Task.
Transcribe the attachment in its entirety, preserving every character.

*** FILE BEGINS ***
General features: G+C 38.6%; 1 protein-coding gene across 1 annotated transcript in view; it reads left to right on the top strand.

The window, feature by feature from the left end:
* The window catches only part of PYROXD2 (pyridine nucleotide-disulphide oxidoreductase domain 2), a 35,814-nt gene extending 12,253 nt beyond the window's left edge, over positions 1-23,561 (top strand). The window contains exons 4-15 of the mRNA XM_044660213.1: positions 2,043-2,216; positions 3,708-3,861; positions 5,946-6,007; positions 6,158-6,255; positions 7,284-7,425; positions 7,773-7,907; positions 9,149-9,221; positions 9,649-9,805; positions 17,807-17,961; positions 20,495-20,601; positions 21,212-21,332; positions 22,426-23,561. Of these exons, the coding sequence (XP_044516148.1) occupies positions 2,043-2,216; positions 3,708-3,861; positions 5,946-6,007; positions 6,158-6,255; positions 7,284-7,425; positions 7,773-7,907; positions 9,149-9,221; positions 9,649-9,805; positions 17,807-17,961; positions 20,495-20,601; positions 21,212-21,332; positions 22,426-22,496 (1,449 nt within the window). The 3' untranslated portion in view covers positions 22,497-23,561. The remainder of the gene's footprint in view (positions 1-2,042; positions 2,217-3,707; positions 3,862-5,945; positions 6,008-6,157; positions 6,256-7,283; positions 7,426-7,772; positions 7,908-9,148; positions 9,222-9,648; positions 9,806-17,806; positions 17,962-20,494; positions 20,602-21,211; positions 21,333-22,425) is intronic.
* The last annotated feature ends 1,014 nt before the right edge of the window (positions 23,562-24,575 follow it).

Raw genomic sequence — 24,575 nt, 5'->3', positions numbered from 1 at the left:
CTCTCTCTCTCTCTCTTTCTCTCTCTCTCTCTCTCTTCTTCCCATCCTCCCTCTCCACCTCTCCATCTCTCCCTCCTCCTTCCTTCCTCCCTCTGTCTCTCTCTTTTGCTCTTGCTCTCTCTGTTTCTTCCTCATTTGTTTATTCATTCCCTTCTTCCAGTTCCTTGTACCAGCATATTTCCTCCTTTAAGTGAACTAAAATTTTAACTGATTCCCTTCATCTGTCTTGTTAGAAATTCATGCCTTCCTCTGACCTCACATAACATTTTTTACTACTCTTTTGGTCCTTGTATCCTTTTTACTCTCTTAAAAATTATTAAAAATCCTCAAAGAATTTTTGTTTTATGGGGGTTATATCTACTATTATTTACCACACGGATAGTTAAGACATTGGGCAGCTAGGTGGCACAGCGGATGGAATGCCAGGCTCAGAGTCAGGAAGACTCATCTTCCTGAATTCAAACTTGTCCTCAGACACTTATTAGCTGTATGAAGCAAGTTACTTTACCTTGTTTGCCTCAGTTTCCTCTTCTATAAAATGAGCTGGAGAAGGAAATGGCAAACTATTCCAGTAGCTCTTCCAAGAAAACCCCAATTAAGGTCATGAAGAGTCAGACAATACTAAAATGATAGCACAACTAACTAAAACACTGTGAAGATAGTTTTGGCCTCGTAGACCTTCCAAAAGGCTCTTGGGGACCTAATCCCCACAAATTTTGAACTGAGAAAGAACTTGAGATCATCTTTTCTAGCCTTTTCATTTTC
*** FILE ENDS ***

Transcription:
General features: G+C 38.6%; 1 protein-coding gene across 1 annotated transcript in view; it reads left to right on the top strand.

The window, feature by feature from the left end:
* The window catches only part of PYROXD2 (pyridine nucleotide-disulphide oxidoreductase domain 2), a 35,814-nt gene extending 12,253 nt beyond the window's left edge, over positions 1-23,561 (top strand). The window contains exons 4-15 of the mRNA XM_044660213.1: positions 2,043-2,216; positions 3,708-3,861; positions 5,946-6,007; positions 6,158-6,255; positions 7,284-7,425; positions 7,773-7,907; positions 9,149-9,221; positions 9,649-9,805; positions 17,807-17,961; positions 20,495-20,601; positions 21,212-21,332; positions 22,426-23,561. Of these exons, the coding sequence (XP_044516148.1) occupies positions 2,043-2,216; positions 3,708-3,861; positions 5,946-6,007; positions 6,158-6,255; positions 7,284-7,425; positions 7,773-7,907; positions 9,149-9,221; positions 9,649-9,805; positions 17,807-17,961; positions 20,495-20,601; positions 21,212-21,332; positions 22,426-22,496 (1,449 nt within the window). The 3' untranslated portion in view covers positions 22,497-23,561. The remainder of the gene's footprint in view (positions 1-2,042; positions 2,217-3,707; positions 3,862-5,945; positions 6,008-6,157; positions 6,256-7,283; positions 7,426-7,772; positions 7,908-9,148; positions 9,222-9,648; positions 9,806-17,806; positions 17,962-20,494; positions 20,602-21,211; positions 21,333-22,425) is intronic.
* The last annotated feature ends 1,014 nt before the right edge of the window (positions 23,562-24,575 follow it).

Raw genomic sequence — 24,575 nt, 5'->3', positions numbered from 1 at the left:
CTCTCTCTCTCTCTCTTTCTCTCTCTCTCTCTCTCTTCTTCCCATCCTCCCTCTCCACCTCTCCATCTCTCCCTCCTCCTTCCTTCCTCCCTCTGTCTCTCTCTTTTGCTCTTGCTCTCTCTGTTTCTTCCTCATTTGTTTATTCATTCCCTTCTTCCAGTTCCTTGTACCAGCATATTTCCTCCTTTAAGTGAACTAAAATTTTAACTGATTCCCTTCATCTGTCTTGTTAGAAATTCATGCCTTCCTCTGACCTCACATAACATTTTTTACTACTCTTTTGGTCCTTGTATCCTTTTTACTCTCTTAAAAATTATTAAAAATCCTCAAAGAATTTTTGTTTTATGGGGGTTATATCTACTATTATTTACCACACGGATAGTTAAGACATTGGGCAGCTAGGTGGCACAGCGGATGGAATGCCAGGCTCAGAGTCAGGAAGACTCATCTTCCTGAATTCAAACTTGTCCTCAGACACTTATTAGCTGTATGAAGCAAGTTACTTTACCTTGTTTGCCTCAGTTTCCTCTTCTATAAAATGAGCTGGAGAAGGAAATGGCAAACTATTCCAGTAGCTCTTCCAAGAAAACCCCAATTAAGGTCATGAAGAGTCAGACAATACTAAAATGATAGCACAACTAACTAAAACACTGTGAAGATAGTTTTGGCCTCGTAGACCTTCCAAAAGGCTCTTGGGGACCTAATCCCCACAAATTTTGAACTGAGAAAGAACTTGAGATCATCTTTTCTAGCCTTTTCATTTTC